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ECTA’s reaction to the announcements of Vice-President Kroes of 3 October 2011

Date

03 Oct 2011

Sections

Innovation & Enterprise
InfoSociety

In reaction to Vice-President Kroes’ announcement at the FT/ETNO conference this morning 3 October, Ilsa Godlovitch from ECTA said:

ECTA welcomes Vice-President Kroes’ launch of the public consultation on costing methodologies. It is very encouraging that the European Commission recognises that there is a need to reassess how access prices are calculated. Today network owners in many countries are making excessive profits over their largely depreciated copper infrastructure. This means that consumers are paying very high prices and investments on fibre networks are just not happening.

ECTA is, however, concerned at the suggestion that fibre wholesale charges could be permitted to rise further. History shows us that allowing excessive profit has not brought investments in networks all that investors need is a fair return, not excessive profits. The risk with allowing overly generous returns is that fibre prices could be pushed out of consumers reach. Excessive prices for fibre would also undermine the digital agenda targets. 

ECTA believes that that the reasons for Europe’s slow progress on broadband are two-fold:

Firstly, perverse pricing rules in many countries encourage incumbents to sweat existing copper assets rather than investing in modern fibre lines which could deliver much faster speeds. This is because often incumbents have been allowed to charge customers for the cost of building a brand new copper network today (current costs) rather than the actual (historic) costs  they incurred when they built the networks decades ago. A study published in April 2011 by WIK Consult suggests that charges based on “current” costs could be as much as double the real costs of copper lines (see WIK press release), inflating retail prices and allowing incumbents to reap excess returns without any requirement to invest these funds in upgrading their networks.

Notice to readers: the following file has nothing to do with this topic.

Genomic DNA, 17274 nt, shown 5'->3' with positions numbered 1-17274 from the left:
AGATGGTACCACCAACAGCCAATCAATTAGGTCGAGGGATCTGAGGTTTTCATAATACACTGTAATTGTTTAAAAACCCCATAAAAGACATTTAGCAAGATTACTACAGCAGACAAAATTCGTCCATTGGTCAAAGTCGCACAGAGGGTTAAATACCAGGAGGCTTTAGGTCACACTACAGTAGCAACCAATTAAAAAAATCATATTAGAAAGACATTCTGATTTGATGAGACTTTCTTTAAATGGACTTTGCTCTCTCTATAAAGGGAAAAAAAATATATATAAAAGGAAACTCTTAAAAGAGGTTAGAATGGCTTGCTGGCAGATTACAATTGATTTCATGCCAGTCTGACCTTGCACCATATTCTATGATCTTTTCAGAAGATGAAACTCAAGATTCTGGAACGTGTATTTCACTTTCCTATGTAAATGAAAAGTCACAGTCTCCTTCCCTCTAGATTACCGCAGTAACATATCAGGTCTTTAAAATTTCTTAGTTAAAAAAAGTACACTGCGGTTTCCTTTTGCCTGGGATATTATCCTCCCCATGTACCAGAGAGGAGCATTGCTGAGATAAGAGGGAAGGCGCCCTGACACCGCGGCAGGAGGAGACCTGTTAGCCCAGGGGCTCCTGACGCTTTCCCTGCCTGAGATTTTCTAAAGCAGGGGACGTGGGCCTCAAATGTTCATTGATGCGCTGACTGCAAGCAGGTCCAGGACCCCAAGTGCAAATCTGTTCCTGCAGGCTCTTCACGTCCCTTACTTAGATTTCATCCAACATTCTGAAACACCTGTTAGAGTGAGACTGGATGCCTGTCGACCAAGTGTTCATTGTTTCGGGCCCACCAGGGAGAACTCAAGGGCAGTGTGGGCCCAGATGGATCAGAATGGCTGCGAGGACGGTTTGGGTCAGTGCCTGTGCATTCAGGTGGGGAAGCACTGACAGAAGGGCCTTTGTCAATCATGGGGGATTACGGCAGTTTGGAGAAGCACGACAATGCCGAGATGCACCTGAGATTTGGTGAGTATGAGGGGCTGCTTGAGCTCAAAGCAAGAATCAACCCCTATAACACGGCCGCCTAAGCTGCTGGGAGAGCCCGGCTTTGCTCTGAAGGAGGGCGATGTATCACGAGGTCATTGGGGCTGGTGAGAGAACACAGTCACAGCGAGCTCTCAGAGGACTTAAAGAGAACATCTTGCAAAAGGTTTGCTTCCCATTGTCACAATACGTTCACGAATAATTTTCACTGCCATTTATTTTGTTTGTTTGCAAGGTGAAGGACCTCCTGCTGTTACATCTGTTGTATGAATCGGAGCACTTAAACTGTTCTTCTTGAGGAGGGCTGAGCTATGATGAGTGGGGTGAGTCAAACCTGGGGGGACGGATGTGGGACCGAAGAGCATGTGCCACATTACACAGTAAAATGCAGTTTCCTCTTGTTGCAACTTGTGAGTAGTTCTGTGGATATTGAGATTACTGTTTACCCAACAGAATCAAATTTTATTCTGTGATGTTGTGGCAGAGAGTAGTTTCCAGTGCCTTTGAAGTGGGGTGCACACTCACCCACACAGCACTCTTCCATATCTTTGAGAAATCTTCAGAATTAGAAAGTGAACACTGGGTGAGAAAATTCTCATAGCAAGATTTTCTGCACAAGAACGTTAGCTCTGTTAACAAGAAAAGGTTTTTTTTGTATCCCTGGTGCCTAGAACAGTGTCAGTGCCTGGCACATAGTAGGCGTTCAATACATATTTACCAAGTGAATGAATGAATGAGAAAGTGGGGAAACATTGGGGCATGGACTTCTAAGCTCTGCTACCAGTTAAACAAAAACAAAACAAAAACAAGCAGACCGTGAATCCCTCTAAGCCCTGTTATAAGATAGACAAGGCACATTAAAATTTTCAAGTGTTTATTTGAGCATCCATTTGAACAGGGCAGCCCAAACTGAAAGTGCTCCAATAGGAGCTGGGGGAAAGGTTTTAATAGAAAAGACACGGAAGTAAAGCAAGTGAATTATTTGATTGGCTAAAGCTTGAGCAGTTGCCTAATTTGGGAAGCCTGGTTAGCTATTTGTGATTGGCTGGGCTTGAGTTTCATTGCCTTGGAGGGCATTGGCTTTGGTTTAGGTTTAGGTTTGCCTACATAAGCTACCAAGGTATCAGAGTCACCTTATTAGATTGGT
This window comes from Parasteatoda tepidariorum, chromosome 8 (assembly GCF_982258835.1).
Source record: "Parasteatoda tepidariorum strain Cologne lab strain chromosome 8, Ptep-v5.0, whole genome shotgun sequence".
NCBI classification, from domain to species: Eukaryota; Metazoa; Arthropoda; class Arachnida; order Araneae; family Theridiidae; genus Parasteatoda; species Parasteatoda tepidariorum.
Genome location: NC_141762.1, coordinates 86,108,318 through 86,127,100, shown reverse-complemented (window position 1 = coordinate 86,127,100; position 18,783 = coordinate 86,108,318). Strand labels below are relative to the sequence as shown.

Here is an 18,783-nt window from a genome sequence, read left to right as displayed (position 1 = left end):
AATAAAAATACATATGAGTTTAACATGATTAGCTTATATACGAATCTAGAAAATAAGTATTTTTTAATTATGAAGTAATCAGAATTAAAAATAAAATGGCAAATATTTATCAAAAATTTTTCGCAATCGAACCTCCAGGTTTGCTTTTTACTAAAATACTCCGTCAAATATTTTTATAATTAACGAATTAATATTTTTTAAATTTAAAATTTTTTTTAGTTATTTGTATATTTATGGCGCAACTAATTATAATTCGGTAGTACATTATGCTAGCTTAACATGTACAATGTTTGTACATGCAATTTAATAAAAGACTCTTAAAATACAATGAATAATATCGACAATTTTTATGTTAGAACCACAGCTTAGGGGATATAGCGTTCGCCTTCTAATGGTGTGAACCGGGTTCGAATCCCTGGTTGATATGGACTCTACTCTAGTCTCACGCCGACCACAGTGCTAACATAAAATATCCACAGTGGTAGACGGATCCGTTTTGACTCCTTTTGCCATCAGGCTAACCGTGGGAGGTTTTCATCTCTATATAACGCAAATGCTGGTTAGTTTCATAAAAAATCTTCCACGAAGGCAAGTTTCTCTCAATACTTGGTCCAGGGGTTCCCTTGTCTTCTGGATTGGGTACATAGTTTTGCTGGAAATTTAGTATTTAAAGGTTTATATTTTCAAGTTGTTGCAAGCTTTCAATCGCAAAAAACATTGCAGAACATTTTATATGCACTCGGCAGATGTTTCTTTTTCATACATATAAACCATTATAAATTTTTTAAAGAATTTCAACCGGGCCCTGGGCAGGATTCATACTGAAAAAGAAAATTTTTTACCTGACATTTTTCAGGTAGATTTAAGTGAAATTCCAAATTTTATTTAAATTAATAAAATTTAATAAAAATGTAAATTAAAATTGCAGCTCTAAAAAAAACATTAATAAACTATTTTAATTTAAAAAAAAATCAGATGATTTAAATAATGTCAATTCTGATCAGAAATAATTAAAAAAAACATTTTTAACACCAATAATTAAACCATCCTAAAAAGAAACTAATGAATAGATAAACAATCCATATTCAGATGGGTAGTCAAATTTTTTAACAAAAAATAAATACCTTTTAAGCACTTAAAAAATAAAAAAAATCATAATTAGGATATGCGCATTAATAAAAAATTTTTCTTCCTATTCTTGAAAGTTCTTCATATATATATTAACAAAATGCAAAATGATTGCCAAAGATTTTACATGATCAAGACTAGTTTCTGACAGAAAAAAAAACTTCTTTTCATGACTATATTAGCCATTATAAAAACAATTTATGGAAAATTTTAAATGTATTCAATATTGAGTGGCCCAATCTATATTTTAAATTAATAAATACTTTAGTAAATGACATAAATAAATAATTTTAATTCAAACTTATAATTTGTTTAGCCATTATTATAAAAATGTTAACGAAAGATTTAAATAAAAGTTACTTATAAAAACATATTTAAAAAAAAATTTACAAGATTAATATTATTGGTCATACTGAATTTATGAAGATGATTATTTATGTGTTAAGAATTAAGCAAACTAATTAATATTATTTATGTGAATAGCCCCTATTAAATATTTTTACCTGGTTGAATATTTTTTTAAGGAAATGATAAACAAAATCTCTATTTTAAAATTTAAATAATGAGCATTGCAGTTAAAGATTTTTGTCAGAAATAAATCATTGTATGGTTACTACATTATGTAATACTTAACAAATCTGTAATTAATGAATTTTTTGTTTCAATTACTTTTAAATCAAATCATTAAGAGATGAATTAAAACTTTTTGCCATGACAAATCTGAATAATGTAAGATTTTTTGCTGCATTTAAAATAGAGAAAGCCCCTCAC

Secondly, if and when fibre networks are built by incumbents they have typically been built in a closed way, excluding competition. This has resulted in high prices and poor services. It is no surprise in this context that consumers have shunned next generation telecoms. A change to properly regulated open business models could significantly boost take-up by enabling different operators to offer new services and high speed broadband at affordable prices. 

We believe that the Commission holds a number of important tools in its hands to take Europe in the right direction for its digital future. In particular, planned Recommendations on wholesale telecoms pricing and on “non-discrimination” (ensuring that dominant vertically integrated firms do not favour their own business at the expense of their competitors) will be crucial in changing the incentives for investing in fibre and in delivering truly open networks. We expect consultations on these Recommendations to be issued on or soon after Monday 3 October.

 

We also welcome the Commission’s proposal to make €9bln available to support infrastructure investment including telecoms networks through the “Connecting Europe Facility”. This facility provides another important tool which will enable the Commission to channel funds towards business models which are open and future-proof for the benefit of all Europe’s citizens and businesses. This proposed financing initiative is currently being considered by the Council of Ministers and European Parliament.

 

Quote from ECTA Chairman Tom Ruhan:

“What Europe needs to help kick-start growth is a truly open high speed Internet infrastructure that will transform our consumption of digital goods and boost productivity in our struggling economy. But right now, we are in danger of missing the boat. Achieving Europe’s broadband targets will require clear action from policy makers to address perverse pricing rules that reward dominant firms for maintaining their old networks rather than investing, and to foster open business models that will unleash a multitude of innovative and competitive services.”

 

Federico Poggi

Manager, Public Affairs

ECTA - European Competitive Telecommunications Association

Rue de Trèves 49,

1000 Brussels

Belgium

 

E-mail: fpoggi@ectaportal.com

Office: +32 2 29 00103

Mob: +32 484 403 455

www.ectaportal.com

Follow us on Twitter @ http://twitter.com/twECTA

 

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